Shooting time is announced by a volley of shots in the distance. I look at the time. “Yep,” I say to myself, it’s legal shooting time. A minute goes by, no ducks. Two minutes, no ducks. Three minutes. Ten minutes. Twenty minutes. Nothing. Finally, mercifully, a pair emerges from the vacant sky. I give them my best, “Hi, come on over here!” call. They both respond by banking left and into our decoy spread. There do a once over pass-by and that’s when I see the tell-tale giveaway sign of the fluorescent greenhead and white ring around the base of the neck. A greenhead! As the bright orange landing gear comes down, my heart races. Then, as the pair’s bowed wings slow them down, I call the shot. Three guns roar and two birds hit the water. Then, and only then, did I realize both birds were sporting green heads.

My friend bagged the bird on the right, and I shot the one on the left. It happened to be his very first greenhead, and he was grinning ear-to-ear. I explained to him that greenheads are like hen’s teeth, and that same bird is in the freezer, awaiting the taxidermist.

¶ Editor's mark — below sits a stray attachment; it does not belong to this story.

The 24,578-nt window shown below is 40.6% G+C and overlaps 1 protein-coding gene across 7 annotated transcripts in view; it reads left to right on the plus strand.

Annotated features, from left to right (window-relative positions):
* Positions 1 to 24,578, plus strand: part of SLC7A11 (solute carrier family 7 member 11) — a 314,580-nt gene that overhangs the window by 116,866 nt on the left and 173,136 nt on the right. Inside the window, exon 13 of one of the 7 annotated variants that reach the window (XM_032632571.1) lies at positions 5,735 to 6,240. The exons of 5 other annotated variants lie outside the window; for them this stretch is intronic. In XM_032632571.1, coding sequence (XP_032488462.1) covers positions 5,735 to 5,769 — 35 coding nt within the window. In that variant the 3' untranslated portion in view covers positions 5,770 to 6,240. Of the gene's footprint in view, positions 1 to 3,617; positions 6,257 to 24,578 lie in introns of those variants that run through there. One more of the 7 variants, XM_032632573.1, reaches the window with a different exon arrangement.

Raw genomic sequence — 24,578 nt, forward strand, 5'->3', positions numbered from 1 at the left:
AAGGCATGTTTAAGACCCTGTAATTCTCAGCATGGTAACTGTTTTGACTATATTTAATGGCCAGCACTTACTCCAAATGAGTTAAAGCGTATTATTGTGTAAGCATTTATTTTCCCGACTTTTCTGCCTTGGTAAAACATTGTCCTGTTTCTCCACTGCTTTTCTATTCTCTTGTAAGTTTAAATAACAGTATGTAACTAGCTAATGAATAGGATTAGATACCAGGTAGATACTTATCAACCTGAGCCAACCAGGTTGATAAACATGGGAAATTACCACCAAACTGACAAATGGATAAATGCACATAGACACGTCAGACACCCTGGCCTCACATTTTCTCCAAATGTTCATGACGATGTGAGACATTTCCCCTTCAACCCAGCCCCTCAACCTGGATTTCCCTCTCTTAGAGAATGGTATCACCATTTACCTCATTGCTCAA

I go retrieve both the birds, and get back to the make-shift blind. Finally, slowly, bird by bird, our bags increased. Seven gadwall (gray ducks) joined our two mallards. Then, it happened. The action stopped. Cold. We stopped seeing birds and hearing shots. We knew we were in a tractor pull. Unfortunately, we did not have the luxury of waiting it out for the action to pick back up. After a solid and half of nothingness, we discussed who was picking up what and how we needed to beat feet and head back to the boat ramp.

As we were about to unload (don’t you hate when it always happens like this?) My friend whispers, “Don’t. Move.” We all look out past the decoys and three birds are making their way to our decoys. I call out to them and they respond by setting their wings. As they get closer, I see two brown shapes and one with a chestnut colored breast. I tell the others to concentrate on the one in the middle. They do. The drake in the middle is removed from the flock, with no hens being harmed. Once the bird is on the water, we all look at each other and say, “THREE greenheads? In ONE hunt?!”

It was time to go home. We were three kings of the marsh that day. We had three sets of hen’s teeth. We had two hours of sheer boredom, and we had one of our best days in the smelly, brackish, black-as-night water, salt marshes of the Upper Texas Coast. Fortunately for me, any day I spend out int he field is a great day, and, a bad day for me is like hen’s teeth. Click Here…